An American cyber intelligence company says it has linked a cyberattack that took down electricity in Ukraine to a Moscow-based hacker group known as Sandworm, Reuters reported. The cyberattack is the first ever linked to a power outage, an event experts predicted would be the next major escalation in the cybersecurity field.
“We believe that Sandworm was responsible,” John Hultquist, iSight’s director of espionage analysis, said late Thursday in an interview with Reuters. “It is a Russian actor operating with alignment to the interest of the state. Whether or not it’s freelance, we don’t know.”
Hultquist said iSight examined software used in the attack and received intelligence information from “sensitive sources.” Other security firms have also been investigating the attack and linked it to Russia, but iSight is the first group to directly link the attack to the Sandworm hacker group.
The hacker group has been rumored to have ties to Russian government security services. Sandworm has been linked to past cyberattakcs on NATO and the EU as well as additional targets in Ukraine. The Kremlin has not commented on the cyberattack in Ukraine.
Ukrainian security officials blamed the Dec. 23 outage in western Ukraine on Russia. Approximately 80,000 people were without power for six hours. Experts who spoke with International Business Times said the cyberattack in Ukraine could be a retaliation for power outages that have affected the Russian-annexed peninsula of Crimea over the past two months after Ukrainian activists blew up pylons. Relations between Russia and Ukraine are at an all-time low following the annexation of Crimea in March 2014 and the ensuing war in Eastern Ukraine that has pitted government troops against Russian-backed separatists and left more than 9,000 people dead.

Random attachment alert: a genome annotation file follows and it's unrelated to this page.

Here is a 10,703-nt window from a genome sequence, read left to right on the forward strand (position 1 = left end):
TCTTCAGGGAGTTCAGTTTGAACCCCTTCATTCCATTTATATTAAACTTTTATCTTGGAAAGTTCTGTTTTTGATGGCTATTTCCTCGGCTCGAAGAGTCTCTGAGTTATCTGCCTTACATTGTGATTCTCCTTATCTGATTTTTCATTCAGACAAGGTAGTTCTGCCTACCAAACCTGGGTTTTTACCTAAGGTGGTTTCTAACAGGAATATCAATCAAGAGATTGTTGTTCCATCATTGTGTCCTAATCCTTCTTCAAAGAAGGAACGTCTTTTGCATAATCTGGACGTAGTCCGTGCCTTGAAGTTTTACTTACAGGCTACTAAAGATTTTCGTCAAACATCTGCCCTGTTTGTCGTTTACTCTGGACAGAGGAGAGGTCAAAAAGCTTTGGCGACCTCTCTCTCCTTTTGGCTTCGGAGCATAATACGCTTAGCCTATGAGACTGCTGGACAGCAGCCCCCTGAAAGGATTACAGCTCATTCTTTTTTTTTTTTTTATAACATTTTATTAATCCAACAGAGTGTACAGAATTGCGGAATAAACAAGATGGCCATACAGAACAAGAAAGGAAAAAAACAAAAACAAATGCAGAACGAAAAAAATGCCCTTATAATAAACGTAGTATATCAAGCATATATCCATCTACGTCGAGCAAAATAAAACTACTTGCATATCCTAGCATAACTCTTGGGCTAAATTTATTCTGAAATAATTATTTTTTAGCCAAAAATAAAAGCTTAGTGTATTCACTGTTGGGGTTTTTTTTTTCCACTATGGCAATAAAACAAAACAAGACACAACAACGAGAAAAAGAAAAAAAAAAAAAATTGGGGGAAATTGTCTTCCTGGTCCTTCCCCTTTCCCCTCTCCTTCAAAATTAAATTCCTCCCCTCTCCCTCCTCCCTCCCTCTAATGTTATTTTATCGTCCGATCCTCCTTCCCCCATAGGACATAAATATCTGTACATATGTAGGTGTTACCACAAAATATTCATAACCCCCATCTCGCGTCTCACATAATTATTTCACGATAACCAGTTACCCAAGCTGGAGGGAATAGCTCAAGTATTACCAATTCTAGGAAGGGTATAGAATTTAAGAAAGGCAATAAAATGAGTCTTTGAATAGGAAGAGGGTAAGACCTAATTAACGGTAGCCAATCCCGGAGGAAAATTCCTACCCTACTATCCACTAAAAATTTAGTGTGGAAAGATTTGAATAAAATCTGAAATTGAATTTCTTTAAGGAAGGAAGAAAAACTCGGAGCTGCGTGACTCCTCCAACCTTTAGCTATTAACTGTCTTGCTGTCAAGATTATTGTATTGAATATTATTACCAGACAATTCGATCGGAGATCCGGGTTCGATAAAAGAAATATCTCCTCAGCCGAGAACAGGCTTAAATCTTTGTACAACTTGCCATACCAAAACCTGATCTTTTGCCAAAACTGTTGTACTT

The cyberattack on civilian infrastructure outside of a conflict area has raised questions over infrastructure security. An American group, the Electricity Information Sharing and Analysis Center, said members must “do a better job” in defending against potential cyberattacks, but said there was no evidence to suggest the attack in Ukraine would affect America’s electricity grid.